In spite of the media treatment of them, there is nothing that is surprising about the now famous climategate emails. Surprise could only come from a misunderstanding of the relationship between science, policy and politics. Of course the emails reveal that the climate scientists were affected by policy and political considerations. They had to be. Science, policy and politics cannot be separated: they are inextricably intertwined. What is surprising is how much our public discourse is still dominated by the quaint Utopian view that science and policy can be strictly separated.

Scholars of science in policy have long ago shown that you can’t take policy out of science. As Harvard’s Sheila Jasanoff has concluded, “Studies of scientific advising leave in tatters the notion that it is possible, in practice, to restrict the advisory practice to technical issues or that the subjective values of scientists are irrelevant to decision making.” This is especially true in public policy issues such as climate change where much of the science is complex and uncertain.

How safe are genetically engineered foods? What is the best way to store long term high level nuclear waste? How safe is PBA in water bottles? Should phthalates be banned from plastic toys? These are some of the recent public policy questions with which I have been closely involved as a practitioner of the regulatory craft over the past 35 years. In all these cases science is relevant but not determinative. And yet in all these cases the parties argued that the basic question was one of science: if only we could get the science right, the public policy answer would follow. If only the world were that simple.

And in all of these cases we have what Henrik and Jamieson have described: “The imprimatur of science being smuggled into deliberations that actually deal with values and politics.”

In spite of all the confusing and contradictory theories of risk analysis, or perhaps because of them, a surprising number of academics and many regulatory scientists continue to believe or pretend to believe that science-based risk assessments and modelling are free of policy considerations. As Covello and Merkhofer have concluded: “In practice, assumptions that have potential policy implications enter into risk assessment at virtually every stage of the process. The idea of a risk assessment that is free, or nearly free, of policy considerations is beyond the realm of possibility.” That scientists should dress up their science advice as pure “neutral” science is understandable. As Roger Paelkhe has pointed out, “For those with scientific expertise, it consequently makes perfect sense to wage political battles through science because it necessarily confers to scientists a privileged position in political debate.”

When the climate change sceptics reacted with glee that IPPC scientists had been “caught out” just before Copenhagen, the reaction of many of the IPPC scientists was instructive. They took great umbrage that the sceptics, driven in their view by purely ideological considerations, could suggest that they had some political agenda. Is it possible that some of them still believe in the old anachronistic notion – long the received wisdom – that comprehensive methodologies have been deliberately put in place to ensure that scientists are unaffected by values, that they are above such things as policy and politics? Are they unaware that they have been politicizing their science from the outset? The original UN mandate of the IPPC was to provide “policy neutral” guidance to the world’s policymakers. But from the beginning the IPPC scientists have been using their “privileged” position to advan ce a clear political agenda.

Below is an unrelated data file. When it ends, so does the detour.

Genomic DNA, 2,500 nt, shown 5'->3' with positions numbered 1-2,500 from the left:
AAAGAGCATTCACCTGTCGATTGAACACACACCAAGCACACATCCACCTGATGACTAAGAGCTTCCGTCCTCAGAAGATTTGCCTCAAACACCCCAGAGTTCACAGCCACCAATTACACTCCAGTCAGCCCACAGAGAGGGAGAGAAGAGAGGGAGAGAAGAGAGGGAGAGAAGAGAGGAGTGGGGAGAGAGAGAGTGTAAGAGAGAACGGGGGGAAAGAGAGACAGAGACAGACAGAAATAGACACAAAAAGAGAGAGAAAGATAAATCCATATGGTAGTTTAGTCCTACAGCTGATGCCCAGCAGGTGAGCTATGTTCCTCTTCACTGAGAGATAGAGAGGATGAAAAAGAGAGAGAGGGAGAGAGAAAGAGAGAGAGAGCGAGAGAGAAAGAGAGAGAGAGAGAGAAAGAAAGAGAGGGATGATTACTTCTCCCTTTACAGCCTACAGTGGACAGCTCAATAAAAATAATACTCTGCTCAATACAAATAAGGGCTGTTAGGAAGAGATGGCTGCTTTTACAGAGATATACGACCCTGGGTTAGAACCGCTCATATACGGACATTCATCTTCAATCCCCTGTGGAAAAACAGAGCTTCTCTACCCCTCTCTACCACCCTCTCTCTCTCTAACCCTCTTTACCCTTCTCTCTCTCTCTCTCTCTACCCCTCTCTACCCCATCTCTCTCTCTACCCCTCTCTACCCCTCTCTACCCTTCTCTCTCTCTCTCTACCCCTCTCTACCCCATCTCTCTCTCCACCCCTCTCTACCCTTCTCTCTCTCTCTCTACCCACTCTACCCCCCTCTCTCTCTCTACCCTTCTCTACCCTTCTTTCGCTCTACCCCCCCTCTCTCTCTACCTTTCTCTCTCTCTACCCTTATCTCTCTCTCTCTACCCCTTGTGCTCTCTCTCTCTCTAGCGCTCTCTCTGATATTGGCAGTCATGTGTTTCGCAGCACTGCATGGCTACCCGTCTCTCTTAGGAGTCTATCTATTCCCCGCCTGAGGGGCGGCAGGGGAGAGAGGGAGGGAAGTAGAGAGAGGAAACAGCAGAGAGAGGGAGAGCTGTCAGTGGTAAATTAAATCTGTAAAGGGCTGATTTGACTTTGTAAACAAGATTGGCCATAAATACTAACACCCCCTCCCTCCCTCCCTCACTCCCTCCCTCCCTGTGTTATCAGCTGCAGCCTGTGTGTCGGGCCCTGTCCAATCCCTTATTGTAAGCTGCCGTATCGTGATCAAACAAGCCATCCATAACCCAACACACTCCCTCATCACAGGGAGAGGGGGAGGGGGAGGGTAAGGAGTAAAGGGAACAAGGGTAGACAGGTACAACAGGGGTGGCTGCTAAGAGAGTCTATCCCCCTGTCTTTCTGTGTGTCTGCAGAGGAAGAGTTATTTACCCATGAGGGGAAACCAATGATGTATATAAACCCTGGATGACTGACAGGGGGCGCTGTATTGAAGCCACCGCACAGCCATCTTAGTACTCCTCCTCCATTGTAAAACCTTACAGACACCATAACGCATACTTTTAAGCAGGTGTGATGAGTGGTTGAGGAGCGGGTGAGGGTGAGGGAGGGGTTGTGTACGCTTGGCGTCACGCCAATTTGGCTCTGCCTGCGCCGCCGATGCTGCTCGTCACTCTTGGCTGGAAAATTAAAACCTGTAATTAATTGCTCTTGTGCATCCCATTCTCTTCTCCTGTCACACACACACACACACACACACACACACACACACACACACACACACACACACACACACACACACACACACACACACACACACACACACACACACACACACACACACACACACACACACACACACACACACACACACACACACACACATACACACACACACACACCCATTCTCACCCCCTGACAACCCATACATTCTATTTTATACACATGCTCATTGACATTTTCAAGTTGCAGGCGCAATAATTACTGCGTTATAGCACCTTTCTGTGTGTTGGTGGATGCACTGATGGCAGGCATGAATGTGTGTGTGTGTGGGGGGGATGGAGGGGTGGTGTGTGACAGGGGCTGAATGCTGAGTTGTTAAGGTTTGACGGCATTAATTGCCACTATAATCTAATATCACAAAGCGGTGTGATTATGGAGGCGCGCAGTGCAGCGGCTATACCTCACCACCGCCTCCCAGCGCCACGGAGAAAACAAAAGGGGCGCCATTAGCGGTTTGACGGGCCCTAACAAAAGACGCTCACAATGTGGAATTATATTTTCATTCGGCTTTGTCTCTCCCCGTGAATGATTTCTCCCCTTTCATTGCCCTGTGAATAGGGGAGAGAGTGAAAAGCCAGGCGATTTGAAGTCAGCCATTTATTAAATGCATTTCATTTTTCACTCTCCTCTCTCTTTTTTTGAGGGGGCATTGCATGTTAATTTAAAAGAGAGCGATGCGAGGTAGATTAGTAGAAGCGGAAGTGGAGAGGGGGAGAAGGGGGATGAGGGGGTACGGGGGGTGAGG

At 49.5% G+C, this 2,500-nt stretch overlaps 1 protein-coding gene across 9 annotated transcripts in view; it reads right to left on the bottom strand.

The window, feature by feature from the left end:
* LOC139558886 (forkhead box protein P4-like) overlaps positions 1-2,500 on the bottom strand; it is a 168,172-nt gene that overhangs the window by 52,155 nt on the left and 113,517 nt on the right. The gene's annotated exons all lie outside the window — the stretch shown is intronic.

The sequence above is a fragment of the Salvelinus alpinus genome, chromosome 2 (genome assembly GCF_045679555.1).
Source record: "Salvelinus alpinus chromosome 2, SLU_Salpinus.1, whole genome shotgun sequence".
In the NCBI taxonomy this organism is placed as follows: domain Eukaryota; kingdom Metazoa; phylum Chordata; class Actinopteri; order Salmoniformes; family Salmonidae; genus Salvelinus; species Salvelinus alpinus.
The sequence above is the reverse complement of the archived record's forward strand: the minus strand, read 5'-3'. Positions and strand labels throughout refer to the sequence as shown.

But, again, they had no choice. Just as you cannot clearly separate science and policy, they could not separate their task to develop objective “neutral” science from providing policy advice. Their mandate was inherently flawed from the outset by a basic conflict of interest. This is not to say that the IPPC scientific consensus may not turn out to be sound. It seems to me that their credibility, ironically, would be enhanced if, instead of denying the role policy plays in their work, they made these considerations more explicit.

When I was President of Canada’s largest science-based regulator, I was regularly confronted by scientists who resented that senior officials and Ministers would dare to weigh their policy advice with social, economic, ethical and political policy considerations. Often they were seemingly unaware how much their science advice was imbued with unstated policy considerations, even if steps had been taken to mitigate the influence of these factors. This fall I taught a law and policy course to a group of graduate students in science at a leading Canadian university. These students seemed genuinely unaware, uncomfortable even, with the idea that science-based health risk assessments were replete with policy considerations. Perhaps the climategate emails have done us all a favour by revealing so clearly how much we need to engender a broad debate about the role of science and scientists in policymaking. We need to better understand how policy is scientized and science is politicized.